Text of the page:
I just submitted an application to the NSF DDIG*. It’s a big grant and a big deal and getting it in makes me a very happy camper. I had already done a lot of writing for it in Word, which is where I had done all my grant writing previously. But I was feeling a definite need for a Fresh Start, and so I downloaded a trial version of Scrivener** so I could stare at a new kind of blank page.

I had heard that Scrivener is a pretty impressive writing management system from novelists and other academics. They were correct.

The first awesome thing was that I imported all the grant writing I had already done into folders in the Grant Collection I started. That meant that whenever I wanted to check or copy some previous writing I could zip quickly between a preloaded list, instead of sifting through the eight million heavy, slow Word windows I had been dealing with before. It  reminded me of the light touch and organization of Journler, except with a much more fluid import. It worked so well that I added folders for reference and dumped in a number of grant guidelines from various online sources. Not only were they super easy to navigate, they were also super easy to search from within the application I was writing. Major bonus.

Screenshot of my Grant collection in ScrivenerThe second awesome thing – which Scrivener markets first – is that they have existing templates you can use. These templates are nice in terms of organizing your thoughts and writing and breaking the work ahead of you into a bare bones outline that you can then mess around with so it best suits you. In fact, I found these sub-documents and folders a MUCH more useful way to outline and organize than the more typical outlining within a document. Unfortunately, if you DO want to outline within a doc, Scrivener’s bullet formatting is only mediocre. But if I am really itching for that kind of structure, I prefer to use Opal (which I can later import into Scrivener if I feel like it).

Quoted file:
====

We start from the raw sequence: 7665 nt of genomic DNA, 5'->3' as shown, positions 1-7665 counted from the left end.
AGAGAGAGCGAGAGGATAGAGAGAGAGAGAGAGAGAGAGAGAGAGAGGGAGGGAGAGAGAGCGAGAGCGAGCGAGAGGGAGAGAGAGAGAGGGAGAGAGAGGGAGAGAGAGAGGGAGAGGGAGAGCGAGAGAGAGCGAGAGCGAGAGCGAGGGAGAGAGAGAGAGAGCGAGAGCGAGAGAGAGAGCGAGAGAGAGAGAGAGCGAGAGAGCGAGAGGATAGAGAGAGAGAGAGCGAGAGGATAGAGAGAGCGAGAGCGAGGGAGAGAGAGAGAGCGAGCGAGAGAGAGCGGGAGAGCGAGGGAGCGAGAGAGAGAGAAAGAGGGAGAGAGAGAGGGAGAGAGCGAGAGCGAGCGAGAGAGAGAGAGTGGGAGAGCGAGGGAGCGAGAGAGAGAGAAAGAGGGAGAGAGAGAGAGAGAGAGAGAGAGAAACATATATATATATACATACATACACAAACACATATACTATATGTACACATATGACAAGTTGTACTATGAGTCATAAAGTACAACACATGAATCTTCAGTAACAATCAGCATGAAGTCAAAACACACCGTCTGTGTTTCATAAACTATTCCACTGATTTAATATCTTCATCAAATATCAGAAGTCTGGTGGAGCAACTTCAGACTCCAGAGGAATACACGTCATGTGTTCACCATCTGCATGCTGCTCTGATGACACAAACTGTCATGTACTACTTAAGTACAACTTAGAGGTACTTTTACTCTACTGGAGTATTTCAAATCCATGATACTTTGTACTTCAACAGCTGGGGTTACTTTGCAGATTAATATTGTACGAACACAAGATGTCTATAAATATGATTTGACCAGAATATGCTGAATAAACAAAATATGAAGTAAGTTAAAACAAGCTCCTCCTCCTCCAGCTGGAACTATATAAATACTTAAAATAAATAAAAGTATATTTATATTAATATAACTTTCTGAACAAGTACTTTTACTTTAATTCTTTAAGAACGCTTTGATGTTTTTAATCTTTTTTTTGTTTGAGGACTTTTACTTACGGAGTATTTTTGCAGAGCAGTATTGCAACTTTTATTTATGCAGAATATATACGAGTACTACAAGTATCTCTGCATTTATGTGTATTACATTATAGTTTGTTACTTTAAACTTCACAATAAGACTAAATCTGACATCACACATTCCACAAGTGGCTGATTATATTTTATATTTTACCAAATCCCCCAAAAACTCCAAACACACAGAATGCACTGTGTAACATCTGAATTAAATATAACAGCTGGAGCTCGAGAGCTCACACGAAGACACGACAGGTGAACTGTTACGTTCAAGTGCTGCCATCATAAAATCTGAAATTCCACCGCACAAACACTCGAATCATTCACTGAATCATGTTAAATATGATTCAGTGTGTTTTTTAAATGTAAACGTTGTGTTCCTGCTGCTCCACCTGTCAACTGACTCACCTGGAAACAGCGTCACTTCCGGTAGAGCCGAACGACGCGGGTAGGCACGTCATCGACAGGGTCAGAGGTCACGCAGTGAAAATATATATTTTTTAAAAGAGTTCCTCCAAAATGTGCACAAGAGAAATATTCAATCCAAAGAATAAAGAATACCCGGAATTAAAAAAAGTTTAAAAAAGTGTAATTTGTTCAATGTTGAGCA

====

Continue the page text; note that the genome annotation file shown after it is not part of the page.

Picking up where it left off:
The third awesome thing is that I can highlight and/or compile my different sub-documents in different ways, which I found particularly useful in checking maximum lengths for different sub-sections of my application.

I am not yet writing my dissertation, of course, but I have no doubt that the recommendations I’ve gotten from peers for its utility are not overstated.

The biggest disadvantages I have run into thus far are formatting related. This is true for reference notation (though someone more dedicated than I may have found good work arounds for this), for text-based outlining within a document, and – worst of all – for making tables. The commenting and footnoting features are acceptable (to me) but nothing to write home about.

Overall, I would recommend this to every grad student ever. At a reasonable $45 (or less if you’ve got a coupon from NaNoWriMo like me), it’s a solid investment. There may be a little bit of a learning curve for people intimidated by technology, but I think those people might end up being its biggest fans in the end.

* That’s the National Science Foundation’s Doctoral Dissertation Improvement Grant, for those of you not in the loop.
** They give you 30 non-consecutive days of trial with the full program, which I highly recommend taking advantage of.

Comps as Rite of Passage

I was planning on writing a follow up to my last post on comps* preparation tips, but there was really one one thing I wanted to say:

Try not to stress out. 

Of course, I wanted to say it because I was totally failing. Despite efforts to keep up with the basics**, enlisting the help of a caretaker***, and getting other people to help me with my non-comps work****, I was still feeling sick with stress and generally struggling to stay on track because I was psyching myself out. What actually did help was reframing the comps process for myself as a rite of passage.

Maidenhood Ceremony, my favorite rite of passage yet

Maidenhood Ceremony, my favorite rite of passage yet

And, amazingly, it has helped a lot with managing my stress. Whereas I can – and do – always second guess my academic preparedness and the adequacy of my self-discipline, this frame refocused my attention on completely different aspects of the process. I’ve been through a few major rites of passage in my life – I got married in 2006, I had a maidenhood ceremony in 1996, I got baptized in 1994 – and there are commonalities that I found very soothing.

  • You can’t ever really be prepared. That’s kind of the point. You can center and ready yourself, but the rite itself is beyond your control. Since a great deal of my stress around comps comes from trying to control it, I find this to be a major relief.
  • Some challenges aren’t that meaningful. It’s not just about testing your knowledge, the structure of the thing also introduces challenges that have nothing to do with whether you are qualified to be a PhD candidate. Whether it’s 3 weeks of nonstop writing or a day of fasting, some of the challenges are just arbitrary, and for me that provides some respite for feeling intimidated by them.